What exactly is a family? The religious right have appropriated the concept of family and their politics is aimed at protecting ‘the family’. But we all know this is a very narrow understanding of what a family is, namely a nuclear, heterosexual family. Conservative Muslims are big on family as well, however their concept of family includes polygamy. According to the Koran a Muslim male is allowed four wives.
It’s odd that conservative Christians are so concerned about the family because Jesus was definitely anti-family. The gospels tell the story of Jesus demanding that his disciples to leave their families and take up a life of poverty following him as he wandered the Holy Land. In Matthew 8:21 and 22 Jesus tells the disciple who wants to first bury his father to ‘let the dead bury the dead’, in other words to not bury his father. In Matthew 22:22-33 the story is told of the custom that if a man dies without having children his brother should marry his widow and in this example a woman is passed down through seven brothers until her death. Jesus is asked if she will marry again at the resurrection and he says no one will marry in heaven. In Matthew 25 there is the odd parable of the ten virgins who await the bridegroom. Clearly it’s symbolic but the substance of the story is one man deflowering ten virgins (which in those times would have been around the age of 12). In both Matthew and Luke there is the story where Jesus is told his mother and brothers are waiting outside to see him. He ignores this and says his followers are his real mother and brothers. In other words he denies his family. In Luke 11:62 Jesus tells a follower he cannot go back and say goodbye to his family, ‘no-one who puts his hand to the plough and looks back is fit for service in the Kingdom of God.’ In Luke 12:49 he tells his followers that he has come to bring fire and division to the earth, ‘They will be divided, father against son, son against father…’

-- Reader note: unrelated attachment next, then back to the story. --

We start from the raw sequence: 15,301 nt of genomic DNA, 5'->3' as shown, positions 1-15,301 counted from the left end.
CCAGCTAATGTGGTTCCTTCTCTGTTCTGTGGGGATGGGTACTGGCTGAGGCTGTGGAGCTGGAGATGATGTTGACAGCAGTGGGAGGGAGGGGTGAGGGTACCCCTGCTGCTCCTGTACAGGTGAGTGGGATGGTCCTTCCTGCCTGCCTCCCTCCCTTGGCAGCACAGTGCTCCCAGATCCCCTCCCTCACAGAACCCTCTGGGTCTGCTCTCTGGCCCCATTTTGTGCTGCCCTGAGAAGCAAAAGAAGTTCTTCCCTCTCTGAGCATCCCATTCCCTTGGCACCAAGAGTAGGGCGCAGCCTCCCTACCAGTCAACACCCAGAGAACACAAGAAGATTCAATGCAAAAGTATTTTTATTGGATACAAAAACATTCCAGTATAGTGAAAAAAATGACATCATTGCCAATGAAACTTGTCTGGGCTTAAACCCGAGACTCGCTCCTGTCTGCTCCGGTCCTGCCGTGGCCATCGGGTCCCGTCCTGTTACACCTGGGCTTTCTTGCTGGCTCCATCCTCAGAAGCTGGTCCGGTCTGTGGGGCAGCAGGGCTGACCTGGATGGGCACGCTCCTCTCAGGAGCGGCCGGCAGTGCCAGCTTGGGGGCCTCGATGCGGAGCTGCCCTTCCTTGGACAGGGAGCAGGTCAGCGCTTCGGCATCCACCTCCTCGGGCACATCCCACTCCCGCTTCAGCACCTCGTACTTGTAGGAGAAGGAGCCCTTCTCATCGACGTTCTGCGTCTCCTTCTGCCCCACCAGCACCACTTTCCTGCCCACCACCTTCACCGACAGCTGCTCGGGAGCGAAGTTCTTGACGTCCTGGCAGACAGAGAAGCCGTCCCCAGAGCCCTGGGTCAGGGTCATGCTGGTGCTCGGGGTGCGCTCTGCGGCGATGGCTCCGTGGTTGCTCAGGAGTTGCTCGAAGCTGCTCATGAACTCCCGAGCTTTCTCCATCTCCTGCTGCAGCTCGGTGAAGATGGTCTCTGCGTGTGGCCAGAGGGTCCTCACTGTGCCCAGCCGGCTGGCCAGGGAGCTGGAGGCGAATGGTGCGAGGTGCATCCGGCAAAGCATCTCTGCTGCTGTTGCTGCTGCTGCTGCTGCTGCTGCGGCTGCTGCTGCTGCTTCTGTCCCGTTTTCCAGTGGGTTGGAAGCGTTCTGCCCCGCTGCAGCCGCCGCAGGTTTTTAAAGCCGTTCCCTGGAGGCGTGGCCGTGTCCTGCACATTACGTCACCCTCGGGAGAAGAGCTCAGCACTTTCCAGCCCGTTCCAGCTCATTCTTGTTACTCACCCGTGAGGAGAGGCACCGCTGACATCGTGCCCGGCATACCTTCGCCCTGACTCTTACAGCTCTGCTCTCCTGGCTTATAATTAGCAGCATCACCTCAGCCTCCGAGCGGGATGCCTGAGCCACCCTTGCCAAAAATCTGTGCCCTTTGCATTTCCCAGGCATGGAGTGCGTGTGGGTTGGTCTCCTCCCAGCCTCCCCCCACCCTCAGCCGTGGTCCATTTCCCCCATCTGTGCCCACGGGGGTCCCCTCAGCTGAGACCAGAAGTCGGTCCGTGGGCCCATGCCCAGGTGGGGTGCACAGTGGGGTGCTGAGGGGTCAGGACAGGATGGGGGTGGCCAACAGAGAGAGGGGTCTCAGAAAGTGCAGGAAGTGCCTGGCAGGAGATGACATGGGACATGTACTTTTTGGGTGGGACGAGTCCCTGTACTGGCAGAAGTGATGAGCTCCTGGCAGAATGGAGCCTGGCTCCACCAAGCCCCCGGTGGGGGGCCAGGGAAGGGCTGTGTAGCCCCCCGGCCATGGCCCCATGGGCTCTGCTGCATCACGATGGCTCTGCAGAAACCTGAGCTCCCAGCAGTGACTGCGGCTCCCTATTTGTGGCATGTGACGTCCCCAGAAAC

What is clear from these examples is that Jesus taught to value the Kingdom of God above the family and to deny the family in preference to the spiritual journey. The Catholic church certianly understood this and the highest vocation was to become a celibate. Even St Paul preferred that men dedicate themselves to God, but allowed as a concession that if they could not be so disciplined they could marry.
So how is it that Christians now say the family is the centre of their faith when Jesus was quite clerly an ascetic and encouraged men to leave their families?